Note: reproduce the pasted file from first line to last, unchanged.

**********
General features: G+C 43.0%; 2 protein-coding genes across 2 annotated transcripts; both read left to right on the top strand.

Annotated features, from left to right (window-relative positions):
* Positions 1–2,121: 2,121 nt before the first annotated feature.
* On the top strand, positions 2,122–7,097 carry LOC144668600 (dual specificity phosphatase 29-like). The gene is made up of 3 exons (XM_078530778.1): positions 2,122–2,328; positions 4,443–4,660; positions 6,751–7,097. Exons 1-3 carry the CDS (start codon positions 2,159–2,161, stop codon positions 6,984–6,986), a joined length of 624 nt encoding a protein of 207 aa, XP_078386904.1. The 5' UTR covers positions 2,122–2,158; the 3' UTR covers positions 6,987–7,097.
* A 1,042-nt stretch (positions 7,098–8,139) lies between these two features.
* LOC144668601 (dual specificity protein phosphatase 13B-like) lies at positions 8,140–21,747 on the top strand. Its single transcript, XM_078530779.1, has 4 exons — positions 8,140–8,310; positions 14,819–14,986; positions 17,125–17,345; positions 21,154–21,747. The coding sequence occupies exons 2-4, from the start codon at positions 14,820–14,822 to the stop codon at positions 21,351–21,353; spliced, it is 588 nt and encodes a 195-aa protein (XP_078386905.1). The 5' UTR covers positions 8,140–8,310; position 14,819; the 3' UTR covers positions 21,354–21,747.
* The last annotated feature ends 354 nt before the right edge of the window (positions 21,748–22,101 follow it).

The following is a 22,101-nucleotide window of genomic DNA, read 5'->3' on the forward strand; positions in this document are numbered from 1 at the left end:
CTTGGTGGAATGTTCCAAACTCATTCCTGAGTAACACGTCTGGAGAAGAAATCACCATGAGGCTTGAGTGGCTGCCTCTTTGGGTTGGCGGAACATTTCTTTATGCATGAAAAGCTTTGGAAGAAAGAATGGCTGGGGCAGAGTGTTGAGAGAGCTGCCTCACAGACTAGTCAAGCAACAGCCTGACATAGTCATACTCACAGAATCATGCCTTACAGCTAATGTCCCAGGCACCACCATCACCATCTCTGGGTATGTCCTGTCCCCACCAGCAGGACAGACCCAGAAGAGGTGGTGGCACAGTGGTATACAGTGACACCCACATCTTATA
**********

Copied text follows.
General features: G+C 43.0%; 2 protein-coding genes across 2 annotated transcripts; both read left to right on the top strand.

Annotated features, from left to right (window-relative positions):
* Positions 1–2,121: 2,121 nt before the first annotated feature.
* On the top strand, positions 2,122–7,097 carry LOC144668600 (dual specificity phosphatase 29-like). The gene is made up of 3 exons (XM_078530778.1): positions 2,122–2,328; positions 4,443–4,660; positions 6,751–7,097. Exons 1-3 carry the CDS (start codon positions 2,159–2,161, stop codon positions 6,984–6,986), a joined length of 624 nt encoding a protein of 207 aa, XP_078386904.1. The 5' UTR covers positions 2,122–2,158; the 3' UTR covers positions 6,987–7,097.
* A 1,042-nt stretch (positions 7,098–8,139) lies between these two features.
* LOC144668601 (dual specificity protein phosphatase 13B-like) lies at positions 8,140–21,747 on the top strand. Its single transcript, XM_078530779.1, has 4 exons — positions 8,140–8,310; positions 14,819–14,986; positions 17,125–17,345; positions 21,154–21,747. The coding sequence occupies exons 2-4, from the start codon at positions 14,820–14,822 to the stop codon at positions 21,351–21,353; spliced, it is 588 nt and encodes a 195-aa protein (XP_078386905.1). The 5' UTR covers positions 8,140–8,310; position 14,819; the 3' UTR covers positions 21,354–21,747.
* The last annotated feature ends 354 nt before the right edge of the window (positions 21,748–22,101 follow it).

The following is a 22,101-nucleotide window of genomic DNA, read 5'->3' on the forward strand; positions in this document are numbered from 1 at the left end:
CTTGGTGGAATGTTCCAAACTCATTCCTGAGTAACACGTCTGGAGAAGAAATCACCATGAGGCTTGAGTGGCTGCCTCTTTGGGTTGGCGGAACATTTCTTTATGCATGAAAAGCTTTGGAAGAAAGAATGGCTGGGGCAGAGTGTTGAGAGAGCTGCCTCACAGACTAGTCAAGCAACAGCCTGACATAGTCATACTCACAGAATCATGCCTTACAGCTAATGTCCCAGGCACCACCATCACCATCTCTGGGTATGTCCTGTCCCCACCAGCAGGACAGACCCAGAAGAGGTGGTGGCACAGTGGTATACAGTGACACCCACATCTTATA